Saving dollars during the back to school tax free weekend isn't registering with many parents

HILLSBOROUGH COUNTY, Fla - Viola Anderson wants to be the hippest second grader when she returns to school in a couple weeks.

The 7-year-old knows she must get her hands on a Hello Kitty backpack and anything dealing with Disney's hit movie, Frozen.

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"I love to get everything Hello Kitty!" exclaimed Viola, who donned a pair of Hello Kitty sunglasses to get her shopping done.

Her mother Marta knew saving some dollars by waiting for the tax free weekend to begin at midnight could leave her with a disappointed little girl.

"Tomorrow is another day and it [Hello Kitty supplies] are not promised," explained Marta Anderson.

As Marta pushed her daughter, who leisurely sat in the cart pointing to anything Hello Kitty, Marta, a student herself, vowed to return to Walmart over the weekend.

"Oh, I am coming back tomorrow," she added.

The Florida Retail Association wants consumers to know during this year's tax holiday weekend there will be no state or local sales tax due on the first $750 of the sales price of personal computers and related accessories and the same goes for the first $100 of the sales price of clothing.

Last year, clothing items up to $75 or less were tax exempt.

With this year's changes, the Florida Retail Federation expects an average increase of at least 30 percent in store traffic over the weekend.

Floridians are expected to save at least $40 million over the tax free weekend, according to the FRF.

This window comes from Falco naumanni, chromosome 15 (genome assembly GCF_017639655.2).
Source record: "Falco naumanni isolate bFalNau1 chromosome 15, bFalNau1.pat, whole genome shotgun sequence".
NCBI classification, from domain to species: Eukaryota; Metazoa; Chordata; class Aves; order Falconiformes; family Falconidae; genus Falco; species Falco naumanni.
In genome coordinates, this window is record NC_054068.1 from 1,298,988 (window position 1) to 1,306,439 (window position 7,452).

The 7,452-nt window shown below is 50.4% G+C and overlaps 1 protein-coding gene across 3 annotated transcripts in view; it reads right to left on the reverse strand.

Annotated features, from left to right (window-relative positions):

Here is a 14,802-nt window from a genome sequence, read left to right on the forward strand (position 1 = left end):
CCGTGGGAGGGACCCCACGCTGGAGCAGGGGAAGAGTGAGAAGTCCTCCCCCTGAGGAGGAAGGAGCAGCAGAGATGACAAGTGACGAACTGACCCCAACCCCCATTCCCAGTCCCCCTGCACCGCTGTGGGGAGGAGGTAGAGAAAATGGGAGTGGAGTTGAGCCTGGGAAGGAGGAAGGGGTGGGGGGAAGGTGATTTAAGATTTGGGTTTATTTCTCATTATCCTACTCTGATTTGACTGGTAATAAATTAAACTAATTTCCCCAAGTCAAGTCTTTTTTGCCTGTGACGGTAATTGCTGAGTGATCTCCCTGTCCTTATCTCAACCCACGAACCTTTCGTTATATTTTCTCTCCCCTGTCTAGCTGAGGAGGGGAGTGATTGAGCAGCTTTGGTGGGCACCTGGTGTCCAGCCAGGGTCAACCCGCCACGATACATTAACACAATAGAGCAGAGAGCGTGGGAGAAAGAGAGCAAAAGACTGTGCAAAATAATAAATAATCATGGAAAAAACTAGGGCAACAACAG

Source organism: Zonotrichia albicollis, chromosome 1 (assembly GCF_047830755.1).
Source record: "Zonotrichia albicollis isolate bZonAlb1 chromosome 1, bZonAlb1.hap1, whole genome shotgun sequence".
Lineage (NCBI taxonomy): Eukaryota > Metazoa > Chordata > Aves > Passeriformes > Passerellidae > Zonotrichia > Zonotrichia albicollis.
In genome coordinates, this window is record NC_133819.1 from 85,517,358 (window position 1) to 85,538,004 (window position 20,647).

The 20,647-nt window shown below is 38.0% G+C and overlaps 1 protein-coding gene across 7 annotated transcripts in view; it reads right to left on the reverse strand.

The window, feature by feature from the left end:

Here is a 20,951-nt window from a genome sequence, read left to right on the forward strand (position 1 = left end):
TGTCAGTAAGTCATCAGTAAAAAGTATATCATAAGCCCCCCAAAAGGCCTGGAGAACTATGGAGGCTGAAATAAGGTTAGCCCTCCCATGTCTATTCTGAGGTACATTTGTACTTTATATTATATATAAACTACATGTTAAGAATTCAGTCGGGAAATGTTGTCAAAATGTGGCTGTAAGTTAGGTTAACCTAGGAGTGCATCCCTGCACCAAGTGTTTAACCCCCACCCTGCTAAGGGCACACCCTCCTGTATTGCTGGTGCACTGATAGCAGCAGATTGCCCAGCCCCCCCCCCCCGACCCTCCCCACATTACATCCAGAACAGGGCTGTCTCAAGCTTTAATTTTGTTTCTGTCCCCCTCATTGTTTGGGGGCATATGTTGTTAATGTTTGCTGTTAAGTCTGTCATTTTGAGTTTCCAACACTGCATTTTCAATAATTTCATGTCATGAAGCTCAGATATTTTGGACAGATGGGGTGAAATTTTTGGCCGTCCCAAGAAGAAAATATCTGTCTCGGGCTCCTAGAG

Despite the allure of saving some dollars, Mayra Rodriguez doesn't think it is worth facing insanity in the aisles.

"People do get vicious over school supplies, the pushing, the elbowing, running to get the last," said Rodriguez.  "I don't want to fight anybody over school supplies."

Rodriguez decided to do some shopping at the Walmart in Brandon today to avoid tomorrow's crowds.  She has two children, one heading into kindergarten and the other fifth grade.

ABC Action News picked out 17 tax exempt items, including an iPad and printer, to see how much a consumer like Rodriguez would save by waiting 24 hours to shop.  Our total with tax added up to $519.79.  The tax on our purchase was $86.78.  Shoppers who wait for the holiday to start would only pay $433.01 for the same items.

Workers at Walmart are assuring customers they have enough stock and will not run out, especially of popular items like neon pens and anything dealing with Frozen.

"We are ready," explained Betsy Harden, Walmart spokesperson.  "We know that it is a busy time."

Harden highlighted some of this year's hottest back to school items.

"If you are a parent, you know the movie Frozen.  So, we've got some exclusive Frozen and Captain America apparel, notebooks, some backpacks, everything Frozen," Harden said.

Other hot items include retractable colored pencils and according to Harden, anything neon.


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